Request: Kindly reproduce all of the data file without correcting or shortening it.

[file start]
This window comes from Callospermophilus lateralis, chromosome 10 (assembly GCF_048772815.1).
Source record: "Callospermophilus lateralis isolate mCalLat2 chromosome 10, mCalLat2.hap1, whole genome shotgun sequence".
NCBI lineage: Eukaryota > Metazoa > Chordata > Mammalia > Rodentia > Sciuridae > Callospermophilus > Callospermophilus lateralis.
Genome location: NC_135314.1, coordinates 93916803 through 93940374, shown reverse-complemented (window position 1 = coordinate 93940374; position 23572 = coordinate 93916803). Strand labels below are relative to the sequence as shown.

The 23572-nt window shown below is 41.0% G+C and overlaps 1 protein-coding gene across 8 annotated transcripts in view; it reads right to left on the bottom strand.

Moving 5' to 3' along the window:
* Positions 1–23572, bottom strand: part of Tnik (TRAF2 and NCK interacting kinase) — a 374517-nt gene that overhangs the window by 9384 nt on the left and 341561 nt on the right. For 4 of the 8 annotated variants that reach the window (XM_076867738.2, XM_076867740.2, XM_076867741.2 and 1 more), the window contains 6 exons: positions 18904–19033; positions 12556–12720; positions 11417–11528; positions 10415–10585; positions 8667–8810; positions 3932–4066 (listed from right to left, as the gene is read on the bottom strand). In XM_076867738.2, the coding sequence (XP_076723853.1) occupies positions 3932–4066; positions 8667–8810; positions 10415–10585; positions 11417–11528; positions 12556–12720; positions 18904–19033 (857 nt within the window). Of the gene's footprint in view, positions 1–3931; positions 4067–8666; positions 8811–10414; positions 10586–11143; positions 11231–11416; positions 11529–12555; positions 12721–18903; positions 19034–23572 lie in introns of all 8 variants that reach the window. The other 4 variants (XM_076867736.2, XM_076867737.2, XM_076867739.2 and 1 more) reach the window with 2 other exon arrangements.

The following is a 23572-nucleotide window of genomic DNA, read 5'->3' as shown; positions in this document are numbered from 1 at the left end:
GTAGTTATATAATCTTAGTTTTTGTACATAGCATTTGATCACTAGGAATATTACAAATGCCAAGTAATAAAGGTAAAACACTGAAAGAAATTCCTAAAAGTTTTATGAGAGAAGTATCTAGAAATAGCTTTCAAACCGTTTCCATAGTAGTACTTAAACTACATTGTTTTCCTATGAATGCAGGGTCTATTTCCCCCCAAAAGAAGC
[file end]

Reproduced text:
This window comes from Callospermophilus lateralis, chromosome 10 (assembly GCF_048772815.1).
Source record: "Callospermophilus lateralis isolate mCalLat2 chromosome 10, mCalLat2.hap1, whole genome shotgun sequence".
NCBI lineage: Eukaryota > Metazoa > Chordata > Mammalia > Rodentia > Sciuridae > Callospermophilus > Callospermophilus lateralis.
Genome location: NC_135314.1, coordinates 93916803 through 93940374, shown reverse-complemented (window position 1 = coordinate 93940374; position 23572 = coordinate 93916803). Strand labels below are relative to the sequence as shown.

The 23572-nt window shown below is 41.0% G+C and overlaps 1 protein-coding gene across 8 annotated transcripts in view; it reads right to left on the bottom strand.

Moving 5' to 3' along the window:
* Positions 1–23572, bottom strand: part of Tnik (TRAF2 and NCK interacting kinase) — a 374517-nt gene that overhangs the window by 9384 nt on the left and 341561 nt on the right. For 4 of the 8 annotated variants that reach the window (XM_076867738.2, XM_076867740.2, XM_076867741.2 and 1 more), the window contains 6 exons: positions 18904–19033; positions 12556–12720; positions 11417–11528; positions 10415–10585; positions 8667–8810; positions 3932–4066 (listed from right to left, as the gene is read on the bottom strand). In XM_076867738.2, the coding sequence (XP_076723853.1) occupies positions 3932–4066; positions 8667–8810; positions 10415–10585; positions 11417–11528; positions 12556–12720; positions 18904–19033 (857 nt within the window). Of the gene's footprint in view, positions 1–3931; positions 4067–8666; positions 8811–10414; positions 10586–11143; positions 11231–11416; positions 11529–12555; positions 12721–18903; positions 19034–23572 lie in introns of all 8 variants that reach the window. The other 4 variants (XM_076867736.2, XM_076867737.2, XM_076867739.2 and 1 more) reach the window with 2 other exon arrangements.

The following is a 23572-nucleotide window of genomic DNA, read 5'->3' as shown; positions in this document are numbered from 1 at the left end:
GTAGTTATATAATCTTAGTTTTTGTACATAGCATTTGATCACTAGGAATATTACAAATGCCAAGTAATAAAGGTAAAACACTGAAAGAAATTCCTAAAAGTTTTATGAGAGAAGTATCTAGAAATAGCTTTCAAACCGTTTCCATAGTAGTACTTAAACTACATTGTTTTCCTATGAATGCAGGGTCTATTTCCCCCCAAAAGAAGC